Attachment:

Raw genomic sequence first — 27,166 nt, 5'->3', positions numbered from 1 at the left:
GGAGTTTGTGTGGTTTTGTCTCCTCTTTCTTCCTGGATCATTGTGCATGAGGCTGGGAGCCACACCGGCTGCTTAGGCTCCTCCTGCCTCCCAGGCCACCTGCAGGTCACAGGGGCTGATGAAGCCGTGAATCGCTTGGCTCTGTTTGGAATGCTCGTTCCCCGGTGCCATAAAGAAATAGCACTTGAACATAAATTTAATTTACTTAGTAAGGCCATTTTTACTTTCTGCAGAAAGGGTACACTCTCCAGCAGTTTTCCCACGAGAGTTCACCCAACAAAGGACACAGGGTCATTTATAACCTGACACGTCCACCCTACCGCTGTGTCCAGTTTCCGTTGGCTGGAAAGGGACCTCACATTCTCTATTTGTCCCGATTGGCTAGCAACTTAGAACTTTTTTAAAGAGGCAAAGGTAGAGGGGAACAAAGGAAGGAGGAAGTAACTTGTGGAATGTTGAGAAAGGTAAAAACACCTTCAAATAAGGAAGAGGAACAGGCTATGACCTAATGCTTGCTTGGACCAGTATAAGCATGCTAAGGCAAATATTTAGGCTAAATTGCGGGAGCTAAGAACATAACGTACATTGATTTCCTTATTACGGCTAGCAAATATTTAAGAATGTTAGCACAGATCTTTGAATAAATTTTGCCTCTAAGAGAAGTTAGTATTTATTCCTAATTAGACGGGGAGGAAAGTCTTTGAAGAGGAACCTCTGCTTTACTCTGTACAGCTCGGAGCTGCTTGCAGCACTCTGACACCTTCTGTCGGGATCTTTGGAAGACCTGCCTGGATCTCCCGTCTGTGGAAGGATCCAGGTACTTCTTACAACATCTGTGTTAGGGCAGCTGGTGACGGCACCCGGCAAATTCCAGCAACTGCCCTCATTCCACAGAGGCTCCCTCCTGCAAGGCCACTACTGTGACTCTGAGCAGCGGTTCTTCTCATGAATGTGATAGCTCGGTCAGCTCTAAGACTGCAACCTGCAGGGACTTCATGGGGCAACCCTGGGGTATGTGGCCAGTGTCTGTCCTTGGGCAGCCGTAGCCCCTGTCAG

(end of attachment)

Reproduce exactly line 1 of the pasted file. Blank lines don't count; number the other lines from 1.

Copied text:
Raw genomic sequence first — 27,166 nt, 5'->3', positions numbered from 1 at the left: